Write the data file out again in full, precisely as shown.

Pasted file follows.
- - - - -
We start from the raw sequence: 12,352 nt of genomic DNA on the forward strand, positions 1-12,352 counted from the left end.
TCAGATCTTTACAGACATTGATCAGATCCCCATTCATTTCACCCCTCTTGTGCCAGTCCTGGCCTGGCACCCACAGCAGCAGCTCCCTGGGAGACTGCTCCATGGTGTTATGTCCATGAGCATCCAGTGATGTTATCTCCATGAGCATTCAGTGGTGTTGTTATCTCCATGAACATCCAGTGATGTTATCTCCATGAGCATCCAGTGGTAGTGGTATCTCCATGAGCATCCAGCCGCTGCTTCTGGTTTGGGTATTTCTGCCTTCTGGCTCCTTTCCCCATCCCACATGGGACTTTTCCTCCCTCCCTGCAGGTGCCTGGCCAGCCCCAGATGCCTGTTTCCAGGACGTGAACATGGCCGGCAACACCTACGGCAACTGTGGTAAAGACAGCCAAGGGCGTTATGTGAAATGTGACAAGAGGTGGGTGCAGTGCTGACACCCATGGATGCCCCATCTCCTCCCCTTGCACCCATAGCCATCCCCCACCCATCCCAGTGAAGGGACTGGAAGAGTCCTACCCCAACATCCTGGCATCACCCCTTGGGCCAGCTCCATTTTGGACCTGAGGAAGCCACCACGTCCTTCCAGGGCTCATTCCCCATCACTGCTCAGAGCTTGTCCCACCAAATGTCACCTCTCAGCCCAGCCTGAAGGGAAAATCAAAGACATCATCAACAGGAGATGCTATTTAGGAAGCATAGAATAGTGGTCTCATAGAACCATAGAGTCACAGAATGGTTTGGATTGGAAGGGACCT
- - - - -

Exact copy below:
We start from the raw sequence: 12,352 nt of genomic DNA on the forward strand, positions 1-12,352 counted from the left end.
TCAGATCTTTACAGACATTGATCAGATCCCCATTCATTTCACCCCTCTTGTGCCAGTCCTGGCCTGGCACCCACAGCAGCAGCTCCCTGGGAGACTGCTCCATGGTGTTATGTCCATGAGCATCCAGTGATGTTATCTCCATGAGCATTCAGTGGTGTTGTTATCTCCATGAACATCCAGTGATGTTATCTCCATGAGCATCCAGTGGTAGTGGTATCTCCATGAGCATCCAGCCGCTGCTTCTGGTTTGGGTATTTCTGCCTTCTGGCTCCTTTCCCCATCCCACATGGGACTTTTCCTCCCTCCCTGCAGGTGCCTGGCCAGCCCCAGATGCCTGTTTCCAGGACGTGAACATGGCCGGCAACACCTACGGCAACTGTGGTAAAGACAGCCAAGGGCGTTATGTGAAATGTGACAAGAGGTGGGTGCAGTGCTGACACCCATGGATGCCCCATCTCCTCCCCTTGCACCCATAGCCATCCCCCACCCATCCCAGTGAAGGGACTGGAAGAGTCCTACCCCAACATCCTGGCATCACCCCTTGGGCCAGCTCCATTTTGGACCTGAGGAAGCCACCACGTCCTTCCAGGGCTCATTCCCCATCACTGCTCAGAGCTTGTCCCACCAAATGTCACCTCTCAGCCCAGCCTGAAGGGAAAATCAAAGACATCATCAACAGGAGATGCTATTTAGGAAGCATAGAATAGTGGTCTCATAGAACCATAGAGTCACAGAATGGTTTGGATTGGAAGGGACCT